Nose: Musty, damp basement, funky, a bit of sweetness, vanilla, milk jam, a feeling of oxydized sherry, the tiniest hint of peat, like smelling burnt leaves in the distance.

Palate: At first I got chinchona bark like in tonic water, it was very weird. Allspice, black earth, puer eh tea. It veers into full on malted barley notes but with a good dose of oak spices, there is also a feeling of sharp cider.

Finish: Oak, caramel, coconut oil, juniper, a touch of chlorine & damp concrete.

What a ride! This thing has lots of character, despite the low ABV, it's not an easy one but none of it was unpleasant. Some bits reminded me of the grimy side of Springbank.

That said I wouldn't buy a bottle of this, it lacks some of the depth to push it into the high score territory. I am definitely curious to try more from this distillery.

@MadSingleMalt I’ve only heard positive things about the 12 Year Caledonia and mixed reviews about the 10. At $60 I may have taken a chance, but not at $90

@cricklewood, I was actually thinking not so much "40% version v. higher-ABV versions" but rather "old Edradour v. newer Edradour."

Just because the old ones seem to pretty widely panned, and I see lots of folks giving Edradour their unofficial "most improved" nods over the past few years.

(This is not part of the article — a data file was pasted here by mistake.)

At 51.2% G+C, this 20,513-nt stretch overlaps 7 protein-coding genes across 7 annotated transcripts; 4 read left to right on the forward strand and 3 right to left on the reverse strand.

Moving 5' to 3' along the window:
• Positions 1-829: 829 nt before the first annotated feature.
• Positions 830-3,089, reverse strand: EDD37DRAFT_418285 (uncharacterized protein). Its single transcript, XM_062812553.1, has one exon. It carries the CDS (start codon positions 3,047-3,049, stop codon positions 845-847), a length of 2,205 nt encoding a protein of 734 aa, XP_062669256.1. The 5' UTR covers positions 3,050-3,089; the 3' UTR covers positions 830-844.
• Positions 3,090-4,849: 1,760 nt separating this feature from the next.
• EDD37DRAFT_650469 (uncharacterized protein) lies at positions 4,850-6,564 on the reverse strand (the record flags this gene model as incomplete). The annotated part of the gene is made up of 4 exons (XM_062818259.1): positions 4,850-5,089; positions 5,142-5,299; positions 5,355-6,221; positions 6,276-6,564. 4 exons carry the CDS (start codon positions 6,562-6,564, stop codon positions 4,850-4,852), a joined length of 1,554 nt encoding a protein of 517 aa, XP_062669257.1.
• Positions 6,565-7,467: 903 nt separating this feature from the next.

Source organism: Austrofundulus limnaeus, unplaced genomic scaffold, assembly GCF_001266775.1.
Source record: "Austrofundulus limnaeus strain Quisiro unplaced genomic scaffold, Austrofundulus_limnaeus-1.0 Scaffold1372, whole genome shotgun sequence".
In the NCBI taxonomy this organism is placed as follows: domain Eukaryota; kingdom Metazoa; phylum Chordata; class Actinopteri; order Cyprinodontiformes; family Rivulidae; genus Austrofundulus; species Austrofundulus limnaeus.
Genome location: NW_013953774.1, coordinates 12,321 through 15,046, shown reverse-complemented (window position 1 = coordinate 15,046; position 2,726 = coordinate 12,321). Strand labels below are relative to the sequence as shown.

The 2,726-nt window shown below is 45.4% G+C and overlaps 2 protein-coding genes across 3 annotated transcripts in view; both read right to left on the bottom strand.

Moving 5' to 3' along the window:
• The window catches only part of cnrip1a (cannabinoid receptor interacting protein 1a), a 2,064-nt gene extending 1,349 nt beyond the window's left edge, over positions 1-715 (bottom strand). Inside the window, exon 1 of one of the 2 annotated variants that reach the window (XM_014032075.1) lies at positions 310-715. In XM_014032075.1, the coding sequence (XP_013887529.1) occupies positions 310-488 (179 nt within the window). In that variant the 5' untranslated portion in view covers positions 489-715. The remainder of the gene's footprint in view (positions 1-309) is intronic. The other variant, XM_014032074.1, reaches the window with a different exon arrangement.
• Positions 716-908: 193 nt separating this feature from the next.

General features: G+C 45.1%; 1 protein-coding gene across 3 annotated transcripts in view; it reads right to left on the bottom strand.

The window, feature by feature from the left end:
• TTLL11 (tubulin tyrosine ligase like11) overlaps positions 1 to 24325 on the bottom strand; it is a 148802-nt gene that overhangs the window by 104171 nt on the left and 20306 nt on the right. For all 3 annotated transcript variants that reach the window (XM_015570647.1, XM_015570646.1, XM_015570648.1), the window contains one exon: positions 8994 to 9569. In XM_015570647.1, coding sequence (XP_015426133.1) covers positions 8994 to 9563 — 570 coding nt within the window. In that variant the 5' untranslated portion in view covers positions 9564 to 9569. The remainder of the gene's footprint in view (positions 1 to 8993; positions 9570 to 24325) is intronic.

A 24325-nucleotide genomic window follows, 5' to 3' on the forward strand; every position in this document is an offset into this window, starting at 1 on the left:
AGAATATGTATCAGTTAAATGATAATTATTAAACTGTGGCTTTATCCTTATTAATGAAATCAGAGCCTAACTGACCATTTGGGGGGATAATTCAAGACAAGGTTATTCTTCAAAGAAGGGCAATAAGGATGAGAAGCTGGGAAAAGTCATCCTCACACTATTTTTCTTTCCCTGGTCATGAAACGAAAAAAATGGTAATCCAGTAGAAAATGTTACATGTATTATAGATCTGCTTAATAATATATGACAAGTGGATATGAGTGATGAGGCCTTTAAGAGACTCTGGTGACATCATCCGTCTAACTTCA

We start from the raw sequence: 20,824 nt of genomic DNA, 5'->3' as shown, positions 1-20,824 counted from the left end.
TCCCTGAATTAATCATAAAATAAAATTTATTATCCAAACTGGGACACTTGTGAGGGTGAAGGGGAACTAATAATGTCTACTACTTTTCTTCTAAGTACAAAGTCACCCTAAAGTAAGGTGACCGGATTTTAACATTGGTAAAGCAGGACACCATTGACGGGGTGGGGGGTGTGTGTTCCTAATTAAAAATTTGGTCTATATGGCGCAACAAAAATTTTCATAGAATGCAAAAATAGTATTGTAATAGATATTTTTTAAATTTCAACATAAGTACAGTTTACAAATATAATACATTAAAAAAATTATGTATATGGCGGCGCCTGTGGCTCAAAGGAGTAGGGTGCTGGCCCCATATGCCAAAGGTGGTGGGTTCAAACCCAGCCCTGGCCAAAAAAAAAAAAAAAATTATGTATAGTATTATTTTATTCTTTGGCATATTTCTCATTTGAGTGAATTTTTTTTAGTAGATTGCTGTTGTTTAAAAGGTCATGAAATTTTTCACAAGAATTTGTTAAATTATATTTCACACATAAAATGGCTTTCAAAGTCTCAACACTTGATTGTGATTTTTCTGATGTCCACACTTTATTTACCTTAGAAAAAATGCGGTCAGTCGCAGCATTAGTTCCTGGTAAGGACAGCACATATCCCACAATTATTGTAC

A tiny highland distillery which produces not a lot of whisky. It must have a dedicated cliental, and I have met people who like this stuff. I bought this bottle several years ago largely on a whim because tasting notes I’d seen listed such an odd range of flavours. I’ve never really got into it since... Very odd malt, a style all of it’s own. Nose: Wet socks and bitter herbs. Taste: Strange minty medicinal flavour with some cabbage notes. Full bodied and bitter sweet but not necessarily in a pleasant way. Finish: Medium length bitter sweetness continues. Cloying stuff.

I assume as you bought this several years ago it was distilled pre-signatory take over of Edradour, right?


This has quite a pungent nose that I'm not sure how to describe. It is a bit soapy and processed, with quite a strong alcohol presence. There really is quite a strong off note here for me, and this all transfers to the palate. The finish rescues it a bit, with quite a nice malty flavour lingering, but the nose and palate prevent making it anything for which I would reach again. I tried adding water and leaving it to breathe for some time, but there was no improvement.